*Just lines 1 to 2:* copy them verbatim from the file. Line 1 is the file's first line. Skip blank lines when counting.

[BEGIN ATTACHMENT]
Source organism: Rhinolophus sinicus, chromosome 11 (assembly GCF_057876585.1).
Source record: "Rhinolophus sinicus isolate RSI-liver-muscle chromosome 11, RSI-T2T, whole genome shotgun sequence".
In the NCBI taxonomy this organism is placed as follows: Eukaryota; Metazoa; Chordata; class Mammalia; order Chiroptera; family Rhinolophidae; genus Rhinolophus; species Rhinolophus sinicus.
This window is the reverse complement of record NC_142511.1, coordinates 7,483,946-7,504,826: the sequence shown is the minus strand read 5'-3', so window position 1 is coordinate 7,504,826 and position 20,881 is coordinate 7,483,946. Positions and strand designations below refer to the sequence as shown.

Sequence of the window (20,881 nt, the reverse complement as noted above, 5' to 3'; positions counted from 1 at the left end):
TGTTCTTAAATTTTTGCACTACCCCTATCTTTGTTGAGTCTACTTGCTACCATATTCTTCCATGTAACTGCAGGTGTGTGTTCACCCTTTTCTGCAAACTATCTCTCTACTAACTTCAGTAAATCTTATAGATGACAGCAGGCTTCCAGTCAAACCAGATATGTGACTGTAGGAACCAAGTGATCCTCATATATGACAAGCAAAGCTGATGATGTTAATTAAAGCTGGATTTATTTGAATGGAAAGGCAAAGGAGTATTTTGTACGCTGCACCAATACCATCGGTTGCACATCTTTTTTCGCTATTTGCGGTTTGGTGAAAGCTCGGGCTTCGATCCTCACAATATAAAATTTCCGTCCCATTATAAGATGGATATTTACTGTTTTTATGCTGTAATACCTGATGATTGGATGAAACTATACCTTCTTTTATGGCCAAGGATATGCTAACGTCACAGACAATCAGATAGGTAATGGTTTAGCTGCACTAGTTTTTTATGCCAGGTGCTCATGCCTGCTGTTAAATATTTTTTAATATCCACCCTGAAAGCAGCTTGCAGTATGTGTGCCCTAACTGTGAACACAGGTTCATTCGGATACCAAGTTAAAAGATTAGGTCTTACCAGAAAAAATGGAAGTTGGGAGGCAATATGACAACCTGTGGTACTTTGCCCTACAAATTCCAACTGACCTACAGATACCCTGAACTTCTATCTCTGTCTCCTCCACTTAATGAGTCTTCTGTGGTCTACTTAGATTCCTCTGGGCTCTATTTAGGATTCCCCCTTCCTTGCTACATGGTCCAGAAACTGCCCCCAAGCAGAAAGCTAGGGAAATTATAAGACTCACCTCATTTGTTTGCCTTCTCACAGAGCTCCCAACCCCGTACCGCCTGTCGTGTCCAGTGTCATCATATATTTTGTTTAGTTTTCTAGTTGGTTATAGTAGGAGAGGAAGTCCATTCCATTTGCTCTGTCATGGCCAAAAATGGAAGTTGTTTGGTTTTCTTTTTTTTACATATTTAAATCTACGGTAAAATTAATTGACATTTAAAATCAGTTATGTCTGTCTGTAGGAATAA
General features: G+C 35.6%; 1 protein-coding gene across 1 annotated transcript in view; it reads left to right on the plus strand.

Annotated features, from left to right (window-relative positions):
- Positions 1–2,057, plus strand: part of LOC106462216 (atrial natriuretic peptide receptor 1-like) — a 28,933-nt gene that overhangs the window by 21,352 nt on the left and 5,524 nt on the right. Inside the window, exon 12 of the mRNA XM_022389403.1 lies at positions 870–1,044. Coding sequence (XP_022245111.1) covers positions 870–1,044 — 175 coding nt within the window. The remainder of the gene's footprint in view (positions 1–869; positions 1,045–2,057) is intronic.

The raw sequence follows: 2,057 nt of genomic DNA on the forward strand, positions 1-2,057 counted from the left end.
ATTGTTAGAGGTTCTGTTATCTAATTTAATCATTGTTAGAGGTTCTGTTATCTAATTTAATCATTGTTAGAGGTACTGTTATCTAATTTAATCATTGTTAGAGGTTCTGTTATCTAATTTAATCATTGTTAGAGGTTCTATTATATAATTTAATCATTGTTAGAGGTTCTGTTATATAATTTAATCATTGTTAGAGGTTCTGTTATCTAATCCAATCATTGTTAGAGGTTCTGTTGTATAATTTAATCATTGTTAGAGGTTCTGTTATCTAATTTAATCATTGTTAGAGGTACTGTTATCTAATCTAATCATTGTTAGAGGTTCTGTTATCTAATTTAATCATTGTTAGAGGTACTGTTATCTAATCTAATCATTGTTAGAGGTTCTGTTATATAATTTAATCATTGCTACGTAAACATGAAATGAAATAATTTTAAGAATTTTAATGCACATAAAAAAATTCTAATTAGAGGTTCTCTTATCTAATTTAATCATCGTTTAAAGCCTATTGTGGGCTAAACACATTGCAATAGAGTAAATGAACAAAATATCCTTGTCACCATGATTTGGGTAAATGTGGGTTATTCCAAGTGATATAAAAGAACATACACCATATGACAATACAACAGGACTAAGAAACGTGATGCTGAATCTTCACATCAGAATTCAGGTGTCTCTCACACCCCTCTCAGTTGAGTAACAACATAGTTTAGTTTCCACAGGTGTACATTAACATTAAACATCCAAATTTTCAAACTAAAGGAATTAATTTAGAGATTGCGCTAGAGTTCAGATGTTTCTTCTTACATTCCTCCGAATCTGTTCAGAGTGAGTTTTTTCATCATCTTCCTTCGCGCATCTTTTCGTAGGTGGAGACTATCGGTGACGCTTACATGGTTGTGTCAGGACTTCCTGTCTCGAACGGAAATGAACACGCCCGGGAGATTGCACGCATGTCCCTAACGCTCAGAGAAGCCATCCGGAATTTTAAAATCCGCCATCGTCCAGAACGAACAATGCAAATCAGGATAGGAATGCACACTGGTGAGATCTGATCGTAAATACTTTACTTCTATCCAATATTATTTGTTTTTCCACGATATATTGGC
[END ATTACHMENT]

Source organism: Rhinolophus sinicus, chromosome 11 (assembly GCF_057876585.1).
Source record: "Rhinolophus sinicus isolate RSI-liver-muscle chromosome 11, RSI-T2T, whole genome shotgun sequence".